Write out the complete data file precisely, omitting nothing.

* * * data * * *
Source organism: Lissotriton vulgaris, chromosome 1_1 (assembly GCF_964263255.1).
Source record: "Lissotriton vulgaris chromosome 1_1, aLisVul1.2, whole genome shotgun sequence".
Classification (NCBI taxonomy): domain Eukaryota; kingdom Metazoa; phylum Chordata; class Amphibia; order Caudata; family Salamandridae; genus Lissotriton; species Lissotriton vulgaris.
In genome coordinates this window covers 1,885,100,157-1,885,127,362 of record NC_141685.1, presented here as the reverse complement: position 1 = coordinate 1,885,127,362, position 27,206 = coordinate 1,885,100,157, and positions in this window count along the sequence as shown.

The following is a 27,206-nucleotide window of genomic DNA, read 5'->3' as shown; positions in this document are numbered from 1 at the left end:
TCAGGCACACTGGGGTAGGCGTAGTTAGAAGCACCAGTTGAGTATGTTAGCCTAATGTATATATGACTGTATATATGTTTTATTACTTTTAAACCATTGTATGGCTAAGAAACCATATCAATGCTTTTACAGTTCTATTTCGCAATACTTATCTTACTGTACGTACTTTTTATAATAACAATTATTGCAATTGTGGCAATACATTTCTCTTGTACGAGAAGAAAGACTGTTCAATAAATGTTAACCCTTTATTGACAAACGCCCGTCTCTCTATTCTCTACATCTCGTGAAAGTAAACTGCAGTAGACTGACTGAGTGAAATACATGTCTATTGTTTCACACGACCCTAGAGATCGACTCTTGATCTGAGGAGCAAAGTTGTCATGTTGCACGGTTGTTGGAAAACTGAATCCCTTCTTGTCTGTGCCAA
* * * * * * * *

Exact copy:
Source organism: Lissotriton vulgaris, chromosome 1_1 (assembly GCF_964263255.1).
Source record: "Lissotriton vulgaris chromosome 1_1, aLisVul1.2, whole genome shotgun sequence".
Classification (NCBI taxonomy): domain Eukaryota; kingdom Metazoa; phylum Chordata; class Amphibia; order Caudata; family Salamandridae; genus Lissotriton; species Lissotriton vulgaris.
In genome coordinates this window covers 1,885,100,157-1,885,127,362 of record NC_141685.1, presented here as the reverse complement: position 1 = coordinate 1,885,127,362, position 27,206 = coordinate 1,885,100,157, and positions in this window count along the sequence as shown.

The following is a 27,206-nucleotide window of genomic DNA, read 5'->3' as shown; positions in this document are numbered from 1 at the left end:
TCAGGCACACTGGGGTAGGCGTAGTTAGAAGCACCAGTTGAGTATGTTAGCCTAATGTATATATGACTGTATATATGTTTTATTACTTTTAAACCATTGTATGGCTAAGAAACCATATCAATGCTTTTACAGTTCTATTTCGCAATACTTATCTTACTGTACGTACTTTTTATAATAACAATTATTGCAATTGTGGCAATACATTTCTCTTGTACGAGAAGAAAGACTGTTCAATAAATGTTAACCCTTTATTGACAAACGCCCGTCTCTCTATTCTCTACATCTCGTGAAAGTAAACTGCAGTAGACTGACTGAGTGAAATACATGTCTATTGTTTCACACGACCCTAGAGATCGACTCTTGATCTGAGGAGCAAAGTTGTCATGTTGCACGGTTGTTGGAAAACTGAATCCCTTCTTGTCTGTGCCAA